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Damaged teen magicians, hiding underground from a powerful organization, must ask themselves, “Is freedom worth the price?”
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Mad World Series: Book Two

Genre  Young Adult Urban Fantasy

Release  June 28, 2013

Tags  Urban fantasy, paranormal, mental health, conspiracy, teens, magic, mental illness, medication

Editor  Christine I. Speakman

Line Editor  Sarah Champoux

Cover Designer  Charlotte Volnek

Words  100399

Pages  376

ISBN  978-1-77127-360-2

Price  $5.95



Back Cover

Following their panicked escape from Wakefield, Astrid Chalke, Max Fisher, and their friends find themselves adrift and on the run in western Massachusetts. After picking up a young thief with a complex philosophy, , and dealing with the pains of prescription drug withdrawal, they make their way to Boston.

Drained by a long trek to the city, the damaged teens settle in an underground tunnel community—a city below the city that appears to lie on the fringes of both the world above and the world of magic. Among the eccentric tunnel folk, they encounter the fabulous Angie DeVille, a self-made hipster and socialite who takes them under her neon wing and envelops them in her breathless and fast paced life.

Funded by a seemingly ruthless organization, the relentless Dr. Lycen is tasked to hunt down the Wakefield escapees. But as Astrid and Max eke out a meager existence in their new home and do their best to stay off Dr. Lycen's radar, they learn that new and even more harrowing threats might be lurking just over the horizon.


I slept restlessly in the one-room cabin the night we met Colby Sturgill. No one seemed to be sleeping well. Laura and Azrael looked agitated and restless, and Simon and Astrid kept tossing and turning. Lawrence got up in the middle of the night, and I could hear him vomiting outside the cabin’s screen door. I hadn’t really been at ease since our strange visit to the Poet’s Seat Tower, but it wasn’t the tower I visited in my sleep.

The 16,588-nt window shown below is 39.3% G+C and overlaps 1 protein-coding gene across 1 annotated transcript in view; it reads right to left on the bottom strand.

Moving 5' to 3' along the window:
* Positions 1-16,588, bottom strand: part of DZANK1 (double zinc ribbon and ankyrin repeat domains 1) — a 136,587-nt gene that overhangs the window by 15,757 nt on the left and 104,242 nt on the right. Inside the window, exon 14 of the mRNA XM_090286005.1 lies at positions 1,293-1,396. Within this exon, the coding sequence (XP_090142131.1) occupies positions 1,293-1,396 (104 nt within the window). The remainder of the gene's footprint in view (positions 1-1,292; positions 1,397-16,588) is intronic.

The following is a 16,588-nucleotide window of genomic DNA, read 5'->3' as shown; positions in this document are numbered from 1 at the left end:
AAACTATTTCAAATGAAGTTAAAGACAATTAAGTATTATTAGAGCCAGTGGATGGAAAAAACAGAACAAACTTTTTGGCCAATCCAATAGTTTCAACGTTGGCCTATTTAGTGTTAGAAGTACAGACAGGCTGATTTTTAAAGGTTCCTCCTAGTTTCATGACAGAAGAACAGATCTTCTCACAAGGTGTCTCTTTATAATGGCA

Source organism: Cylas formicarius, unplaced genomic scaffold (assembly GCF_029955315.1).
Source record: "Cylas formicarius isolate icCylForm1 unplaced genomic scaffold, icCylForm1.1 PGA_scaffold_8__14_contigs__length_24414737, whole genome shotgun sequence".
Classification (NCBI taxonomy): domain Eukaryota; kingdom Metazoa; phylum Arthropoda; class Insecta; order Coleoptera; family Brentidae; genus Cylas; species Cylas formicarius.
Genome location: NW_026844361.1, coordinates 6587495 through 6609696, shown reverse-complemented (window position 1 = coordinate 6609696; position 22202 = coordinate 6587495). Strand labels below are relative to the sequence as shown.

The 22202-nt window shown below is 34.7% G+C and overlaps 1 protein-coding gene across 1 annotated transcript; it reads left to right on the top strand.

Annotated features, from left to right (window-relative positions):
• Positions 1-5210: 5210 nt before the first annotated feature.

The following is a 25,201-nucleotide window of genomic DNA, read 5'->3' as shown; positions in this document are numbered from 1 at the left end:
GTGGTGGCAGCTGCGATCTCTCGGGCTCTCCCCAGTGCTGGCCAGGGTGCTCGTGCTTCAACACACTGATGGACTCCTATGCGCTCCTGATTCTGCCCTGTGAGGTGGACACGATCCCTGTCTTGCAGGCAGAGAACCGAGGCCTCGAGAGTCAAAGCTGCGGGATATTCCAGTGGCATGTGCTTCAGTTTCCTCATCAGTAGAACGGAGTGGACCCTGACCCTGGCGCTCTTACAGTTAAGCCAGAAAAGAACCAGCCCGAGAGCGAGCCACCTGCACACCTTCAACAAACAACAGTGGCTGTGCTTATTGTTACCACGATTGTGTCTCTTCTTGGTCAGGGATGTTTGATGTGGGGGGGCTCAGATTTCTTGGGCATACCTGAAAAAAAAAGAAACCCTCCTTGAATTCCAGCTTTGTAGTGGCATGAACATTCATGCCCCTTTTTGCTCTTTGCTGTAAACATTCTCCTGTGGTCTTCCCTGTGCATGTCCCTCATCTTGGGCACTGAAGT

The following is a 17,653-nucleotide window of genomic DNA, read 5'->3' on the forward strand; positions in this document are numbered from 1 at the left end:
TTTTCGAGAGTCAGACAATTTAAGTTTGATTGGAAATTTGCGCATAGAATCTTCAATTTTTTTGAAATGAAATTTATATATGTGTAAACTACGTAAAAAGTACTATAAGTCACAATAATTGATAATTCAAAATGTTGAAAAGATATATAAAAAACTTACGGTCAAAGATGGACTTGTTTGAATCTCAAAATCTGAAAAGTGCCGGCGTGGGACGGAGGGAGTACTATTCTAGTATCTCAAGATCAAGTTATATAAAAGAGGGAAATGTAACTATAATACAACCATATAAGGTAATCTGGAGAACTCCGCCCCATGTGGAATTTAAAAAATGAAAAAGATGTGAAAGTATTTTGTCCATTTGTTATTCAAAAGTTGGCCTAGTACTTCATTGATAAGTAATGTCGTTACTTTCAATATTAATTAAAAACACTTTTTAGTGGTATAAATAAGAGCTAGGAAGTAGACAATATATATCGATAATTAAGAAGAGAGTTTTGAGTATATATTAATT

That night I dreamt of the ocean. Seagulls and a dragon flew overhead, six fingers beckoned me on, and wooden statues dressed as pirates kept a snowman company. The snowman sat by a blazing red candle, but it only hardened him to thick, glossy ice. Through a haze, I watched as a gray-haired fox drew a seven-sided star around us. It twisted and bent all together, until I had to really focus to see. Lines straightened out, shadows parted, and I was in a crowded club. There had to have been hundreds of people, dancing, drinking, and partying. A band played on a stage, a singer sweated. I didn’t recognize any of it.

The singer’s voice was like diamonds, and her multi-colored hair framed her face in a sharp bob. Everyone around me moved together like zombies, grinding and swaying, but she was the only one truly alive.

The song ended and the singer dropped the microphone on the stage, laughing.

“Give it up for our guest singer!” one of the band members announced. The partiers went wild. The singer soaked it in and joined her people.

“You’re too much!” she said in a posh English accent, faking humility.

Someone’s arm passed through me, then a leg, and I realized I wasn’t seeing through anyone’s eyes. I was me, and I wasn’t really there.

The band played on, but I couldn’t hear anything anymore. It was as if I had no ears. Faces blurred and couples kissed, and I remembered ghosts in a tunnel and missed my friends until the magnetic woman passed near me.